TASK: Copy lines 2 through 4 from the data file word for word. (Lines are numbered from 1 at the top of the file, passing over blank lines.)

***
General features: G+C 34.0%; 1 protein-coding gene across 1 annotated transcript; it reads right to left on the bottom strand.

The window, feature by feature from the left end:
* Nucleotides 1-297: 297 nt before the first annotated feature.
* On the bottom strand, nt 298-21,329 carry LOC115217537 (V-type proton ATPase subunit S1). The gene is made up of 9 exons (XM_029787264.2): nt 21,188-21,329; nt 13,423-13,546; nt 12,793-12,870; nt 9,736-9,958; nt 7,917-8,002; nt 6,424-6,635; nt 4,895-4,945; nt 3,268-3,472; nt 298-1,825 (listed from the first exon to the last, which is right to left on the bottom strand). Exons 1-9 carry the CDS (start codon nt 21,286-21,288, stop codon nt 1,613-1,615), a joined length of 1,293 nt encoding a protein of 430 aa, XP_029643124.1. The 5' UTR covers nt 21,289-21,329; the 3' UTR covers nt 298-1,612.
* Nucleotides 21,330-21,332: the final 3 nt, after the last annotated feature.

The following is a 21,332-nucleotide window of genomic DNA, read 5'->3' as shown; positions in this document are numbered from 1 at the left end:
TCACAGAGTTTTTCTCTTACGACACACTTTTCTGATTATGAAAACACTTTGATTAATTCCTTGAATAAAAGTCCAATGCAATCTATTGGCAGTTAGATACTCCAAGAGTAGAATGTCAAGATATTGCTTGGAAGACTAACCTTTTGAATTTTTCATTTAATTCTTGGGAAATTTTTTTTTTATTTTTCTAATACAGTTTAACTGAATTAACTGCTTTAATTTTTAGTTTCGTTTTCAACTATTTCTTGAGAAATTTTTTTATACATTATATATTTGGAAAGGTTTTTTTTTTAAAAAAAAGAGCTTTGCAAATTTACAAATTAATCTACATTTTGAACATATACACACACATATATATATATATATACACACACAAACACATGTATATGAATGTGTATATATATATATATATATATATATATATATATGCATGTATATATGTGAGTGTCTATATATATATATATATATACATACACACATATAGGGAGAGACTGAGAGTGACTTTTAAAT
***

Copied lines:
The window, feature by feature from the left end:
* Nucleotides 1-297: 297 nt before the first annotated feature.
* On the bottom strand, nt 298-21,329 carry LOC115217537 (V-type proton ATPase subunit S1). The gene is made up of 9 exons (XM_029787264.2): nt 21,188-21,329; nt 13,423-13,546; nt 12,793-12,870; nt 9,736-9,958; nt 7,917-8,002; nt 6,424-6,635; nt 4,895-4,945; nt 3,268-3,472; nt 298-1,825 (listed from the first exon to the last, which is right to left on the bottom strand). Exons 1-9 carry the CDS (start codon nt 21,286-21,288, stop codon nt 1,613-1,615), a joined length of 1,293 nt encoding a protein of 430 aa, XP_029643124.1. The 5' UTR covers nt 21,289-21,329; the 3' UTR covers nt 298-1,612.